Garlic as we know, is an essential ingredients for many different type of cuisine such as Indian cuisine, Chinese cuisine and of course French cuisine. In France we use it in pretty much everything, soups, aioli, cassoulets,       ragouts, vinegrette, and the list could go on for ever. One of my favourite recipe with garlic is called “Tourin” which is a garlic soup from the south west of France in the Perigord region, made with garlic, butter, egg white, stock and cream. But before we started using garlic as delicacy, it was also known for its medicinal benefits, it promotes the well being of the heart and immune systeme with antioxidant properties. The active component in garlic is the sulfur compound called allicin. Allicin is the chemical produced when garlic is chopped, chewed, or bruised. Allicin is quite powerful as an antibiotic and a potent agent that helps the body to inhibit the ability of germs to grow and reproduce. Garlic has germanium in it. Germanium is an anti-cancer agent, and garlic has more of it than any other herb. In fact, garlic has been shown to retard tumor growth in human subjects in some parts of the world. Another benefit of garlic is it helps regulate the body’s blood pressure. So whether you have problems with low or high blood pressure, garlic can help equalize it. Garlic helps strengthen your body’s defenses against allergies; helps loosen plaque from the artery walls; helps regulate your blood sugar levels; and is the best choice for killing and expelling parasites such as pin worms from the human body. Garlic is also known to help with weight control.

There differente type of garlic but one of the most famous garlic in France is the pink garlic called “l’ail de Lautrec” in the south of France and date back to the Middle age. It now cultivated along the south of France near Castre and Albi.

Pan Fried Snapper with Braised Chickpea and Pancetta

 

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Snapper or “ Dorade “ in French is one of those fish that  has a “meaty” texture and a strong taste, but I have to say is one of my favourite fish. Its “meatiness “ is why this fish goes perfectly with the braised chickpea and pancetta, the texture of the chickpea and the spicy flavour of the mild pancetta binds so well with the snapper. Enjoy this wonderful dish.

Bon appetit.

 

For the chick pea :

–          1 packet dried chickpeas ( about 375 g )

–          2 brown onions

–          5 cloves garlic

–          1 bunch thyme

–          1 Table spoon tomato paste

–          1 litre vegetable stock

–          4-5 thickly sliced pancetta

–           2 dried chili

–          2 teaspoon corn flour

 

Method :  Soak the chickpeas in cold water overnight. Dice your onions, crush the garlic, chop the thyme and dice the pancetta• Pour about 50 ml of olive oil in your pot and add your onions, garlic, thyme and diced pancetta and cook for 5 minutes• Add the chickpeas and stir• Add the stock and cook for about 1 hour on medium heat or until tender• To thicken the sauce, mix the corn flour with a little bit of water, just enough to dissolve it and pour it into the sauce while mixing• Season to taste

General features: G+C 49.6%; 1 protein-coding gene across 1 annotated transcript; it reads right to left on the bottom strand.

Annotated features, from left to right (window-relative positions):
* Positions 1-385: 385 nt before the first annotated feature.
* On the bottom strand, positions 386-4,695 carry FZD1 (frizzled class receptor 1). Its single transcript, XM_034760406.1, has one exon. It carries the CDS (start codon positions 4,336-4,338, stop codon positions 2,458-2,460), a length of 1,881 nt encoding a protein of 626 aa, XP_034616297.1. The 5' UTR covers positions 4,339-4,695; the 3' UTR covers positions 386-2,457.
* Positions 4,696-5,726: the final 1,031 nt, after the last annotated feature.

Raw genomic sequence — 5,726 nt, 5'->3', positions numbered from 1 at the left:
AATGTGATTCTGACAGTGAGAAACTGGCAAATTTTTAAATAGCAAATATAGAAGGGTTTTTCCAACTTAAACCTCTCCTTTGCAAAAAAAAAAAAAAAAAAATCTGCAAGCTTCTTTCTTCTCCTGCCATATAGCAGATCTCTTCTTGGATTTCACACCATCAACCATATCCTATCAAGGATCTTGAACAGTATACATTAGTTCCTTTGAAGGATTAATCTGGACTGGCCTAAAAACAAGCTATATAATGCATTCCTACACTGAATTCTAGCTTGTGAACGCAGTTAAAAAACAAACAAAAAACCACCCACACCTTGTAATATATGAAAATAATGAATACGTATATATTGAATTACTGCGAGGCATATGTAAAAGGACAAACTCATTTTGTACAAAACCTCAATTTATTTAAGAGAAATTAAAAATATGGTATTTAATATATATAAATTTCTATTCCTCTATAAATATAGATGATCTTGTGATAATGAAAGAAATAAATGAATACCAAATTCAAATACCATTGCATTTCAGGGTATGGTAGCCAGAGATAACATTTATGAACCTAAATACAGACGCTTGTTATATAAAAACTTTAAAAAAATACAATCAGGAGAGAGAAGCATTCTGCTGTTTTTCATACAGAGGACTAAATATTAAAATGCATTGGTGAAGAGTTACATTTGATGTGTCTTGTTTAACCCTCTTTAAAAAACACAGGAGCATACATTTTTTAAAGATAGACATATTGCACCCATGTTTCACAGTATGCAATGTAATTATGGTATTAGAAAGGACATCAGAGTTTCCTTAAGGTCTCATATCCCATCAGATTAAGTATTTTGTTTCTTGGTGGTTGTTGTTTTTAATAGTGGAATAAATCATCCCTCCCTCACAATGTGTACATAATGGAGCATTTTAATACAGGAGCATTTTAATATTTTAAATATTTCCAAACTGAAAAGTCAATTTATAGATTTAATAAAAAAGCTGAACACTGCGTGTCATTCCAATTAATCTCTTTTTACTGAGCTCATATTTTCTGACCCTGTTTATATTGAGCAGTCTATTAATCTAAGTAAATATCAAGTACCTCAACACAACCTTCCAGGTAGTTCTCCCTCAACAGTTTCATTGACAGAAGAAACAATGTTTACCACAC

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For the fish:

–          4 snapper fillets

–          Salt and pepper

–          Olive oil

 

Method : Using a sharp knife slightly cut the skin of the fish , this will allow the heat to go through the fish quicker resulting in a shorter cooking time and also prevent the fish from curling while cooking• Season the fish with salt and pepper• Heat up a large frying pan on medium heat and drizzle with olive oil, once the pan starts smoking gently add the fish skin side down• When the fish is cooked about ¾ of the way turn it and turn the gas off, leave for 30 second and rest•

 

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Pulled Pork Tacos

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Here is one of my favourite dishes at the moment, Pulled Pork Tacos. The heart of this dish, as the name suggests, is succulent melt-in-your-mouth pork, complemented by home made fresh corn tortillas and tasty trimmings. This Mexican inspired fare is the perfect comfort food for cold days or for sharing with friends in summer alongside some ice-cold cervezas. If corn tortillas aren’t your thing, the pulled pork can also be enjoyed with fresh pasta or in a crusty baguette.

Ingredients

For the Pulled Pork:

– 1/2 kg Boneless pork shoulder

– 2 Brown onions

– 4 garlic cloves

– 1/2 bunch thyme

– 1 stick rosemary

– 2 Tbs cumin powder

– 2 Tbs coriander powder

– 2 Tbs mustard seeds

– 2 can crushed tomato

– 2 Tbs smoked paprika

– 1 Tbs chili powder or smoked chili powder.

For the Tortilla :

– 1 cup Maize meal

– 1 cup plain flour

– 1 Tsp baking powder

– 1 Tsp salt

– 1 – 2 cup warm milk

Method for the Pulled Pork:

Dice the donions, grate the garlic and chop the herbs. Cut the meat into cubes and put them in a large deep pot. Add the herbs, onions & garlic, herbs and spices. Add the crushed tomato and a cup of water. Cook for about 2 1/2 hours or until the meat falls apart . You can add a bit more water if the sauce thickens a bit too much.

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Method for the Tortilla :

Mix the maize meal, flour, baking powder and salt. Add the warm milk. Knead the dough until smooth. Rest for ten minutes. Cut the dough into 80g pieces and roll with a rolling-pin into a round shape.

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Lightly spray a frying pan with oil spray and cook for about 1 minute each side on medium heat.

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Place some pork onto a tortilla, add your favourite trimmings and enjoy!

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Bon Appetit!

Le Fermier